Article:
I’ve mentioned this before, but I really think that the common nostalgia lots of Christians have for the 1st century church is a bit overdone. Human nature hasn’t changed, and God certainly hasn’t. All of the problems we see today are pretty much the ones the church struggled with 2000 years ago.
            Case in point: Paul warned about false teachers and pseudo-Christians who’d snuck in and introduced bad teaching, which had caused division in the church. Sound familiar? He tells the rank-and-file believers reading this to stay away from them. Don’t listen to their “smooth talk and flattery.” This was a danger back then, and it’s a danger now.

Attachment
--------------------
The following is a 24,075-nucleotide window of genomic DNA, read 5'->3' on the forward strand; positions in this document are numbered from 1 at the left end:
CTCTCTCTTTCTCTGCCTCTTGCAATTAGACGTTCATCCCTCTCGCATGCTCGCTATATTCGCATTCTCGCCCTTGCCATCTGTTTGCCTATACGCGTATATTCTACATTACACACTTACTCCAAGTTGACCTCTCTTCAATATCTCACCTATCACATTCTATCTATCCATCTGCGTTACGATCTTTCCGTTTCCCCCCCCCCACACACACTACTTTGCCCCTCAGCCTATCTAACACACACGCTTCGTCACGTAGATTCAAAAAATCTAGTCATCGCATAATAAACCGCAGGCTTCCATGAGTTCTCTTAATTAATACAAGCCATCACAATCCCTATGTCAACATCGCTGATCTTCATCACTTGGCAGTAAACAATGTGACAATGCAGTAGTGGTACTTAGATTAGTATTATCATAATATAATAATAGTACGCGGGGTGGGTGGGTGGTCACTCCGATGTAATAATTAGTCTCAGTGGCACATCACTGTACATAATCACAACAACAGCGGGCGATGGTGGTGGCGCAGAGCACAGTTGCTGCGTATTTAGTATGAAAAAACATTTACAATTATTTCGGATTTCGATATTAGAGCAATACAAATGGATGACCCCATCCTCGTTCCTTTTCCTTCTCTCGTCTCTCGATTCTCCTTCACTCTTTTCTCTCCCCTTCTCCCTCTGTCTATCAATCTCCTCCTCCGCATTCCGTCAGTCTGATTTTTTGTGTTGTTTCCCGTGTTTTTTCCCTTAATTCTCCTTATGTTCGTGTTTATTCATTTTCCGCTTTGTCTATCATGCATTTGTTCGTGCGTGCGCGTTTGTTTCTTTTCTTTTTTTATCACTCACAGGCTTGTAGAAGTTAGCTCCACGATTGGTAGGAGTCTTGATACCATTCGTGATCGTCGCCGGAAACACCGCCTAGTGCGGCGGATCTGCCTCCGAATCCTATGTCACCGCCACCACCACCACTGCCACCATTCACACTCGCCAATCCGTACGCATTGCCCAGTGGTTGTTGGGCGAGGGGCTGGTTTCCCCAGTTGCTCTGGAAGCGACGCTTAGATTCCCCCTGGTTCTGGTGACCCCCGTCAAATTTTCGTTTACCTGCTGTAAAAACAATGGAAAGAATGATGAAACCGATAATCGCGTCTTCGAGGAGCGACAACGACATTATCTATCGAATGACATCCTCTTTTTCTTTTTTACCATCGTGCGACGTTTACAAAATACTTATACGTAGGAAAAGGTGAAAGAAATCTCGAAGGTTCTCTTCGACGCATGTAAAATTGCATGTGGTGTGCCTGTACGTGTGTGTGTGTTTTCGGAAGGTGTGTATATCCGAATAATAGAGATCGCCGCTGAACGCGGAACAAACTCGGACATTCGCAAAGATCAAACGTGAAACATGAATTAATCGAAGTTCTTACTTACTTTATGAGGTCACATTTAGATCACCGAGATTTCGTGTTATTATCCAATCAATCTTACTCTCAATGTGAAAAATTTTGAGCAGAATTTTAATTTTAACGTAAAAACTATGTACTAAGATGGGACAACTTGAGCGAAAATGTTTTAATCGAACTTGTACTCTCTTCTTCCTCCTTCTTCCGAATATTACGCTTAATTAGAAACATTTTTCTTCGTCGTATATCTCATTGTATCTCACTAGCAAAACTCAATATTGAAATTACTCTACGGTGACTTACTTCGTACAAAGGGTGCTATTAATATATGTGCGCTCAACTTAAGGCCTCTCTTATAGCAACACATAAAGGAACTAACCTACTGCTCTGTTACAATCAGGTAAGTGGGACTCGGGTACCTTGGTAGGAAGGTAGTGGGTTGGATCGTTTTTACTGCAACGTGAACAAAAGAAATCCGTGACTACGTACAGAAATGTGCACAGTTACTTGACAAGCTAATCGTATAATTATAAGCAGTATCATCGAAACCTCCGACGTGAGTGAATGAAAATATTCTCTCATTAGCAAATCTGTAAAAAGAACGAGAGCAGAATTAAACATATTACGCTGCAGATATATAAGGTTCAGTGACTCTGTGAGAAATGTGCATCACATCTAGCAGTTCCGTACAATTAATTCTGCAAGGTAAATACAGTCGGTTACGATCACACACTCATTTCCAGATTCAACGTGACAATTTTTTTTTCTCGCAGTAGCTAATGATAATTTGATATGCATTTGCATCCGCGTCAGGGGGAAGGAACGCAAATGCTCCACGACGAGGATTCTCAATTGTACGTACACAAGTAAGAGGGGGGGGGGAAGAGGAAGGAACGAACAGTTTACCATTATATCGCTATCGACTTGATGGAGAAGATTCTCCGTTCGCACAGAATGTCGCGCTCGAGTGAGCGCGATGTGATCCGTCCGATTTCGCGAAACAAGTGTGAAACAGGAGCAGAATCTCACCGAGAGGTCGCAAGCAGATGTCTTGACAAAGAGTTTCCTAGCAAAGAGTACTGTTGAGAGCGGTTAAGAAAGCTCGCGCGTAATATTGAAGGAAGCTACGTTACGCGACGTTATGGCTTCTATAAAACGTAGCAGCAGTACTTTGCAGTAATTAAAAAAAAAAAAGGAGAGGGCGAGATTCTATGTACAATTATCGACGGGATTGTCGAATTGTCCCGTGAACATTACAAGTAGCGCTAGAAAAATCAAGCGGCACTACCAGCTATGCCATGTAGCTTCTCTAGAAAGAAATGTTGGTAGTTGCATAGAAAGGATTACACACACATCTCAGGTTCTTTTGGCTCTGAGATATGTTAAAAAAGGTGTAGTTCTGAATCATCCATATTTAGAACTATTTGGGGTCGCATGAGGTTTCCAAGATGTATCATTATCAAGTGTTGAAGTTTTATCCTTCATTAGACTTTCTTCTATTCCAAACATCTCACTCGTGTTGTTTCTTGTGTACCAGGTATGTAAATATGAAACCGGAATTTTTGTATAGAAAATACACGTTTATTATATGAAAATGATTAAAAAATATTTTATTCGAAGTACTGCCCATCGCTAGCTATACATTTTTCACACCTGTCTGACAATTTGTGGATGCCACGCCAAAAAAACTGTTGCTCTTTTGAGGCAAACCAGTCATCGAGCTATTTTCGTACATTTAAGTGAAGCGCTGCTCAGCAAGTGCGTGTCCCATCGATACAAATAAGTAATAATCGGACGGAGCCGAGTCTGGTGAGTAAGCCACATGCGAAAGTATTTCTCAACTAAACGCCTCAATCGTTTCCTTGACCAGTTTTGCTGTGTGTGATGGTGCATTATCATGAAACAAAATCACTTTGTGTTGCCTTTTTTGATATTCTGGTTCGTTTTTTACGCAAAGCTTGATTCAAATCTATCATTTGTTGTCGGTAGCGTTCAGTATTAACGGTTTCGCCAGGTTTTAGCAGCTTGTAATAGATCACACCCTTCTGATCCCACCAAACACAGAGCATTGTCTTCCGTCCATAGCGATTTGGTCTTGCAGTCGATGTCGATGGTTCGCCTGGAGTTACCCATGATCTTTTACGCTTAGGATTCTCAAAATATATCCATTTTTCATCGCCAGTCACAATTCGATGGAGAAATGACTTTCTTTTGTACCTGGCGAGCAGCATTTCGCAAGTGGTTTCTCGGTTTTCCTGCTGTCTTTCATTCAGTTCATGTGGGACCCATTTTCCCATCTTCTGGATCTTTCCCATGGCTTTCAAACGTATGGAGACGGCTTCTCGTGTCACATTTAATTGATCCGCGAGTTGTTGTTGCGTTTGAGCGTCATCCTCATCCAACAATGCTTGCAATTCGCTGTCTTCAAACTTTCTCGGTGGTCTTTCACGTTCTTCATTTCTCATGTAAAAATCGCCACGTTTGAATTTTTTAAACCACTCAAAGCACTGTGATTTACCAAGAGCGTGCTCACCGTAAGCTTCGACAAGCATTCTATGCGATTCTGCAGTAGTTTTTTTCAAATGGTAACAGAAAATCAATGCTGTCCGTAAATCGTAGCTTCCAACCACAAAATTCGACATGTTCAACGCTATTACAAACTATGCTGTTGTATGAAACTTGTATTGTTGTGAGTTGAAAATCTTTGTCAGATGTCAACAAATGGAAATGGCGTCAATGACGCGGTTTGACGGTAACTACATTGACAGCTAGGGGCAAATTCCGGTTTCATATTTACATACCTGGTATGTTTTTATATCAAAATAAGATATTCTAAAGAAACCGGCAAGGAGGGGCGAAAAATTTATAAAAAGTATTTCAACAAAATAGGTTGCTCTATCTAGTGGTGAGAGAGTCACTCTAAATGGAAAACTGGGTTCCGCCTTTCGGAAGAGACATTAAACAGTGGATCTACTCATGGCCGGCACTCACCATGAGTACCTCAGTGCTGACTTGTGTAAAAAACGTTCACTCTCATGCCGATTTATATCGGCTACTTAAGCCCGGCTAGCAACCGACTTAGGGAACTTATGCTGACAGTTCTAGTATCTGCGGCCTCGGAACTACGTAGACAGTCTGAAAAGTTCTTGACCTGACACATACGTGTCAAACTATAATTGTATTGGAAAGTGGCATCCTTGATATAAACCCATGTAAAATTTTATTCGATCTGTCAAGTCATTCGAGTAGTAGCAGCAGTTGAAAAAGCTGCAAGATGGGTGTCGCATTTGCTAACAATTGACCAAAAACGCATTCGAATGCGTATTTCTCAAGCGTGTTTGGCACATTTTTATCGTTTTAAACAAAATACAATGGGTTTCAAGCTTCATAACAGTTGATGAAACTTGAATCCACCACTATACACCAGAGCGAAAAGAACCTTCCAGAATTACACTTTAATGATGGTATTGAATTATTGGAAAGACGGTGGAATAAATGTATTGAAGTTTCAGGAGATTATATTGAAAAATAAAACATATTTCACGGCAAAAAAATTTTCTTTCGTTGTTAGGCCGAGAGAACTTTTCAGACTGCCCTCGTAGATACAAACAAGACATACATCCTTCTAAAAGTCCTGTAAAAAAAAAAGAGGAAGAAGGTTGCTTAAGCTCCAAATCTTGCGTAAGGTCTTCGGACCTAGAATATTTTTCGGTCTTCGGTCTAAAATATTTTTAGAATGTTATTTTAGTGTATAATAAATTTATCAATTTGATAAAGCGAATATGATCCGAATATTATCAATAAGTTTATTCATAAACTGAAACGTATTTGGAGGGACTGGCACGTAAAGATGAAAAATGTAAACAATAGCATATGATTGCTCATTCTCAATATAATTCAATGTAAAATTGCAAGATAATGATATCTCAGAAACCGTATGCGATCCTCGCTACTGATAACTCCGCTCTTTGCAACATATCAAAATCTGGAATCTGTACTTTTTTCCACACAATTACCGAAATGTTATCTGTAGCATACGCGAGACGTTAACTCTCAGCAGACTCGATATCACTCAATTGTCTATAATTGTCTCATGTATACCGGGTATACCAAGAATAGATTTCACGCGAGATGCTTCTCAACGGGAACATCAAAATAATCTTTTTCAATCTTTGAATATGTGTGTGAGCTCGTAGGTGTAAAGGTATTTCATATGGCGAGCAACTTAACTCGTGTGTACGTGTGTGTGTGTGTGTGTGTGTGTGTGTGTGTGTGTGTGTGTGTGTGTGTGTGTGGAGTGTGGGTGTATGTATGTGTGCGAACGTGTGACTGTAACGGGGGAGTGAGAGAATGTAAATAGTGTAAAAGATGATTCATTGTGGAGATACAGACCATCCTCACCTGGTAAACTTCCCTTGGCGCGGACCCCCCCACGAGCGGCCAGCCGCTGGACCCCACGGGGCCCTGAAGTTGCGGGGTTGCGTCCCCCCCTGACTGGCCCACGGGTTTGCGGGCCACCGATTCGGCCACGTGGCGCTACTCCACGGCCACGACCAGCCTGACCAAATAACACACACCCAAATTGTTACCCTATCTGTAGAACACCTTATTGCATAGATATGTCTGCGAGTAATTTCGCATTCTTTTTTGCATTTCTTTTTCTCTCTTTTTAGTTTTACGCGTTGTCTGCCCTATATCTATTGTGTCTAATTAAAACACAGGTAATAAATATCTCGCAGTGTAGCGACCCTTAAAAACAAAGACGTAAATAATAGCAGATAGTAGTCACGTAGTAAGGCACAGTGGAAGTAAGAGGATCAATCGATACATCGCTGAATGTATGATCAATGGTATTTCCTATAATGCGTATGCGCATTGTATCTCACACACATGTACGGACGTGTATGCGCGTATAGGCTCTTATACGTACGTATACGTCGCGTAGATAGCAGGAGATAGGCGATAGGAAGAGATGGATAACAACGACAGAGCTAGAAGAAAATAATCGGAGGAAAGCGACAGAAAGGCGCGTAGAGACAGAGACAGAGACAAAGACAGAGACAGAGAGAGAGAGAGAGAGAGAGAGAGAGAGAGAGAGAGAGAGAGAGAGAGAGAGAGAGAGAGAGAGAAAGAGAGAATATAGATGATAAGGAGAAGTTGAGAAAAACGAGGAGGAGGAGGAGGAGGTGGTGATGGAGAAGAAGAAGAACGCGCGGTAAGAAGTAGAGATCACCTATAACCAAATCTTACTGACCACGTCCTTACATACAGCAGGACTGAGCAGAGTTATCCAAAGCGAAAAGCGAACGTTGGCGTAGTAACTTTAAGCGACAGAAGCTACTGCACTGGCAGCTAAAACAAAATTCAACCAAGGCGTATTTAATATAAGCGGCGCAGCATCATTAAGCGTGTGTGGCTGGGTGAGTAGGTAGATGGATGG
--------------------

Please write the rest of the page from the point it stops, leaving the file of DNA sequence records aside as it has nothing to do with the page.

That brings us to something that the modern American Christian desperately needs to hear: When it comes to God’s truth, ignorance is not bliss. Paul tells them in vs. 29 that he wants them to “be wise about what is good, and innocent about what is evil.” Not ignorant. Innocent.  Jesus was referring to this distinction when he told us to “be as shrewd as snakes and as innocent as doves.” According to vs. 19 in today’s passage, these con-men are targeting “naive people,” so by not being discerning you’re opening yourself up to deception.  
            Keep in mind that bad teaching does more than lead individual Christians astray. It also tends to divide churches. Christians who should be united in the truth instead bicker over issues that should've been settled long ago. And the Devil watches and laughs.
            So what does it mean? It means when someone presents some teaching that sounds new, you need to carefully examine it in the light of what God’s word says. And if it doesn’t match up, then drop it. Don’t indulge in it.